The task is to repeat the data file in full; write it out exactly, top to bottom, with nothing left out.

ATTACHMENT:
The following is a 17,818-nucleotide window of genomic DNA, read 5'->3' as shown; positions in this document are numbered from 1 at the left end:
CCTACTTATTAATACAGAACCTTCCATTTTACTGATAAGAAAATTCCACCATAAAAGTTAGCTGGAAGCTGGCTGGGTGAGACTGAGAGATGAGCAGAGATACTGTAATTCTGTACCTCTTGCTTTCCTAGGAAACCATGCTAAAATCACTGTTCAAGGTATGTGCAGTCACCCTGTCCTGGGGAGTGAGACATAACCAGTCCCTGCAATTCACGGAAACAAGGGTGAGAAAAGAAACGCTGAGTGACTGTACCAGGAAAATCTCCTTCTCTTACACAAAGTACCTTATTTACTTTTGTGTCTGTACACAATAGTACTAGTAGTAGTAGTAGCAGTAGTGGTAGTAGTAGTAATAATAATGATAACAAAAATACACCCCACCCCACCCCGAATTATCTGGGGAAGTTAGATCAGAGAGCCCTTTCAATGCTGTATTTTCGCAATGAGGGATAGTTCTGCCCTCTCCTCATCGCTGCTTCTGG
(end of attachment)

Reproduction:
The following is a 17,818-nucleotide window of genomic DNA, read 5'->3' as shown; positions in this document are numbered from 1 at the left end:
CCTACTTATTAATACAGAACCTTCCATTTTACTGATAAGAAAATTCCACCATAAAAGTTAGCTGGAAGCTGGCTGGGTGAGACTGAGAGATGAGCAGAGATACTGTAATTCTGTACCTCTTGCTTTCCTAGGAAACCATGCTAAAATCACTGTTCAAGGTATGTGCAGTCACCCTGTCCTGGGGAGTGAGACATAACCAGTCCCTGCAATTCACGGAAACAAGGGTGAGAAAAGAAACGCTGAGTGACTGTACCAGGAAAATCTCCTTCTCTTACACAAAGTACCTTATTTACTTTTGTGTCTGTACACAATAGTACTAGTAGTAGTAGTAGCAGTAGTGGTAGTAGTAGTAATAATAATGATAACAAAAATACACCCCACCCCACCCCGAATTATCTGGGGAAGTTAGATCAGAGAGCCCTTTCAATGCTGTATTTTCGCAATGAGGGATAGTTCTGCCCTCTCCTCATCGCTGCTTCTGG